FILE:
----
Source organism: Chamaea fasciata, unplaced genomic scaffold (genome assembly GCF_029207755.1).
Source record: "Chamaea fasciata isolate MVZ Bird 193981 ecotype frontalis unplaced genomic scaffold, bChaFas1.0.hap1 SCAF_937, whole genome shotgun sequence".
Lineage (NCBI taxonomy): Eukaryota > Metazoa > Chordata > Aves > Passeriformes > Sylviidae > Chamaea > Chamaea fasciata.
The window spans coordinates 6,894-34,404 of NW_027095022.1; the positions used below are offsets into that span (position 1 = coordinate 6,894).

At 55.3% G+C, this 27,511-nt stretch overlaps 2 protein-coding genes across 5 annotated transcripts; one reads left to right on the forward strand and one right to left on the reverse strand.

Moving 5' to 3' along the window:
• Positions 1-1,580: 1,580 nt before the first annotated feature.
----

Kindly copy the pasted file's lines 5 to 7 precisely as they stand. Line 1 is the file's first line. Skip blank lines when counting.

At 55.3% G+C, this 27,511-nt stretch overlaps 2 protein-coding genes across 5 annotated transcripts; one reads left to right on the forward strand and one right to left on the reverse strand.

Moving 5' to 3' along the window:
• Positions 1-1,580: 1,580 nt before the first annotated feature.